His name is Jozua and he is
from Ghana. It took a while
but you can’t hurry art…
I am over the moon that I
have found another beautiful
model. To be continued!
18 February 2015
I dropped off some
posters for the ‘sculpturing
and modelling for children’
classes by Marijke de Groot
and myself at primary school
de Notenboom. I gave some art
classes here when I was
studying at BIK (professional
artists in the classroom).
My traineeship was quite
successful, both for the school
and me, so I ended up staying a
(fair) bit longer than planned.
I stopped for a chat with one
of the teachers, Marcel, and
he asked after my SevenSons
project. Well…Not much activity
going on there, lately.
‘You wouldn’t know any suitable
candidate for son 3, would
you?’. ‘Indeed, I do. Jozua!’,
was his quick answer. It had
been a while (late 2013), but
I remembered Jozua from the first
series of classes at de Notenboom.
That time I had asked the
children to translate a feeling
to a shape through sculpturing.
We worked with word cards.
The children chose a word and
used that as a starting
point to model. They could
either do an abstract or
figurative piece. I remembered
a lively hardworking boy who
told me that his uncle was an
artist, too, and that he had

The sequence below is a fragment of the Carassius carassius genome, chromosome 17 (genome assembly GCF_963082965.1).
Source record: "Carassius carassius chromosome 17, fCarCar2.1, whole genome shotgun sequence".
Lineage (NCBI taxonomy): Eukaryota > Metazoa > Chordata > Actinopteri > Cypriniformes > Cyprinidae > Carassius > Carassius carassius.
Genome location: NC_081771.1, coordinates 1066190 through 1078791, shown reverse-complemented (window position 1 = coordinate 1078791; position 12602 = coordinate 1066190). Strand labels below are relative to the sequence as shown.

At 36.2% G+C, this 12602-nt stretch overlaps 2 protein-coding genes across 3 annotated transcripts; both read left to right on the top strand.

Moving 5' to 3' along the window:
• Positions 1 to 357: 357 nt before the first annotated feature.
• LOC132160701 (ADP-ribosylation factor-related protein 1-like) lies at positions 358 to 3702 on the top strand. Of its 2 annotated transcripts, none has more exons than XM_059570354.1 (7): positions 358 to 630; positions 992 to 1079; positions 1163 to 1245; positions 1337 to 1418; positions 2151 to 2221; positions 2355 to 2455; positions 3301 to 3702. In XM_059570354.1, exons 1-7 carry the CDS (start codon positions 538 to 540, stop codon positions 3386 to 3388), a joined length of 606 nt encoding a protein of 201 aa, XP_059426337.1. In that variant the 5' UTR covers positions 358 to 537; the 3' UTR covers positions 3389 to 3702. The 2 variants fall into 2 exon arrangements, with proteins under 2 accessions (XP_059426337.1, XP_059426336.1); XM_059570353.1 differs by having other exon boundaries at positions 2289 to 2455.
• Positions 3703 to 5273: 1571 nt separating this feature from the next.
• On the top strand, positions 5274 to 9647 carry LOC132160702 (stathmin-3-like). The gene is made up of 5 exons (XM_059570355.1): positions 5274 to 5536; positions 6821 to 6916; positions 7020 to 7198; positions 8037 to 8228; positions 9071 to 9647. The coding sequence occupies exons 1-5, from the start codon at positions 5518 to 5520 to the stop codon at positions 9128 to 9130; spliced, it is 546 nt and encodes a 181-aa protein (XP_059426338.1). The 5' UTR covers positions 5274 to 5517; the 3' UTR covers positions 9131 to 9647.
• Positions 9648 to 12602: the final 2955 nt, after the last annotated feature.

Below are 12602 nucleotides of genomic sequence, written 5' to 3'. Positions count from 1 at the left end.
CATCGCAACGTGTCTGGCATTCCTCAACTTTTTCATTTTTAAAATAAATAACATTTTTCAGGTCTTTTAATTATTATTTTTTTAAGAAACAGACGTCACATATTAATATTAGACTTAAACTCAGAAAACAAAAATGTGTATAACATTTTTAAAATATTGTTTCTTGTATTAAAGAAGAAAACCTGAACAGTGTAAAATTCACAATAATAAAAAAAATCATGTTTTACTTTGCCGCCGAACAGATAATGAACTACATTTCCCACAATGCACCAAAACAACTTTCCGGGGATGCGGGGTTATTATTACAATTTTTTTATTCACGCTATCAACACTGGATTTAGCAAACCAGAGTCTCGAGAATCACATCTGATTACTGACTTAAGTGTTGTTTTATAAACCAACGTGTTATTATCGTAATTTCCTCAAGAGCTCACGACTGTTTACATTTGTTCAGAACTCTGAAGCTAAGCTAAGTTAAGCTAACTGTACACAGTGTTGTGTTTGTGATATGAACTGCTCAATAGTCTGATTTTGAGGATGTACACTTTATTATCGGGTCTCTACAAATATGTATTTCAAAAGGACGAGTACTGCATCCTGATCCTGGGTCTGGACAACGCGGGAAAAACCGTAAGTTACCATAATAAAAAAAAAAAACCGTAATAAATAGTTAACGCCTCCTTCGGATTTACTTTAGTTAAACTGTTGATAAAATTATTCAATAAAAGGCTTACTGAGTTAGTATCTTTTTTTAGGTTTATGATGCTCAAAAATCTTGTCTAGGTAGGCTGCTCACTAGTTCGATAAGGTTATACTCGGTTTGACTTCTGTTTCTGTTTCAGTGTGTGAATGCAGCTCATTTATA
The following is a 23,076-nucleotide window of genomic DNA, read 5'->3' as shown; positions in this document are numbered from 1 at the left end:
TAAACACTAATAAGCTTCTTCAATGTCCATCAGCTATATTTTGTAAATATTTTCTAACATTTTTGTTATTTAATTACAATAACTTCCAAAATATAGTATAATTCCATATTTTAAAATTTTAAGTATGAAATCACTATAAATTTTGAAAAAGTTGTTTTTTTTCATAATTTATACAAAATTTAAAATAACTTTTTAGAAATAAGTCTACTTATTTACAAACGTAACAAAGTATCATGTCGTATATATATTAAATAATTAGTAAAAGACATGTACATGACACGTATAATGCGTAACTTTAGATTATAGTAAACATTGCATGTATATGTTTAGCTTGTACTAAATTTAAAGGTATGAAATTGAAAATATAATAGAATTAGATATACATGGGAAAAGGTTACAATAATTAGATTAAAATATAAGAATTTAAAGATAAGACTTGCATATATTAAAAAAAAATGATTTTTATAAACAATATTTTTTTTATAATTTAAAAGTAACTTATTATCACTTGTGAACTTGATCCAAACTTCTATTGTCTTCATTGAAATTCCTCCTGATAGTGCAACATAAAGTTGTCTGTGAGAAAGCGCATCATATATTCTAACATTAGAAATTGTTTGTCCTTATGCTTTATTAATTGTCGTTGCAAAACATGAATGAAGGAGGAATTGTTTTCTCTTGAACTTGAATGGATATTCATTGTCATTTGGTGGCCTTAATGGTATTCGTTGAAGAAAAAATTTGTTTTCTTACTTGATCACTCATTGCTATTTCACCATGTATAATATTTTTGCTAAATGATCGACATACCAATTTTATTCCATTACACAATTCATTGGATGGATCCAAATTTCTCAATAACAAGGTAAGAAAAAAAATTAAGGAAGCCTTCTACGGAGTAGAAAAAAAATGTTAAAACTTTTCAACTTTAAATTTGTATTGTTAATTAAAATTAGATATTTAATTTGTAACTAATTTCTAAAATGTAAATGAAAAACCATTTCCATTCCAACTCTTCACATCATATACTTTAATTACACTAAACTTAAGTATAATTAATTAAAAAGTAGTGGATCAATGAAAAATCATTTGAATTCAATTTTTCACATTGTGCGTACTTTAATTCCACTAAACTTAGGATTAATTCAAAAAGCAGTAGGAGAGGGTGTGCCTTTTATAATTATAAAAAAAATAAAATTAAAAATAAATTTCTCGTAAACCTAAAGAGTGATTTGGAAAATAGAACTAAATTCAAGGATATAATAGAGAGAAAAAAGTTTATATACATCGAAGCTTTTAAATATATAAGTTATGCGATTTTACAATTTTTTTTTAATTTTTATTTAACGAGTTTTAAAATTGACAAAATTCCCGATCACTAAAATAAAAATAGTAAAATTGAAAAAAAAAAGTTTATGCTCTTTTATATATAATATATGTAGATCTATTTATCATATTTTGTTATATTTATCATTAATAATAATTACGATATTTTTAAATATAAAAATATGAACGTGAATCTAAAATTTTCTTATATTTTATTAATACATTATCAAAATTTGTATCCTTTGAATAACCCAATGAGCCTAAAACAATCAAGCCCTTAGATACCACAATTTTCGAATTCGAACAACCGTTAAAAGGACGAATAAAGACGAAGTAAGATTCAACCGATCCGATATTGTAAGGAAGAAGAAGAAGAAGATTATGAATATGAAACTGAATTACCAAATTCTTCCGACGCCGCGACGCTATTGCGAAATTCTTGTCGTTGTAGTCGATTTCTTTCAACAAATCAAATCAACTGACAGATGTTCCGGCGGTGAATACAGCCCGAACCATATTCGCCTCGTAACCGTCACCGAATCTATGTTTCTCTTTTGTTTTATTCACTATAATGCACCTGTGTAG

done some paining himself.
I look him up in my digital
archive, and look…isn’t that
great!? I think Jozua went
with the word ‘happy’.
It suits the statue as much
as it suits its maker. I love
how one thing always leads
to another. ‘The genius of
life is movement’ (the German
poet, Julius Hammer).
My SevenSons project is back
on track and it feels so good.
31 December 2013
The digital silence (on this
Too engaged with setting
up my new BIK-training
Completed a commissioned relief
of Anahita, the Persian goddess
of love and fertility, on the last
day of 2013. A lovely way to
close the year.
Eventually, it all comes down
to love… (which comes in
I am confident I will meet
Son no. 3 in the New Year.
Maybe he is lighting some
firecrackers as we speak.
Utrecht is seriously
Not long now before we will
raise our glasses to a creative,
healthy and loving 2014!
June 27, 2013
The icing on the cake, the
SevenSonsProject has made
the papers, I am thrilled!
Now, it’s time for a digital-
free summer. And then?
We search for Son 3.
He is out there somewhere,
I can’t wait to meet him…
June 21, 2013
Final date of the SevenSons
Project on crowd funding sites
Son 2 of the SevenSonsProject,
Amin, is 100 % sponsored by
the first! Thank you, friends
The SevenSonsProject is seriously
taking of… Cultural stockbroker
Pieternel Linssen thought that
the project was perfect for the
Treaty of Utrecht (Utrecht
celebrating 300 years of
peace in 2013) and I couldn’t
Therefore, up to August 31,
Amin and Sebastiaan will be
exhibited on their ‘life size’
stands with digital slideshow,
in the foyer on the second
floor of the new emergency
care center of the Diakonessen-
huis in Utrecht. It wasn’t easy
to get everything done in time
for the celebrations. But in the
end, with the help of Stan
Roncken, developer and builder
of life size stands and bronze
caster Yakov Sala, we pulled it off.
Victoria! Hasta la Paz siempre •
Peace for ever
21 March 2013
The process of making a portrait
is threefold. The first phase is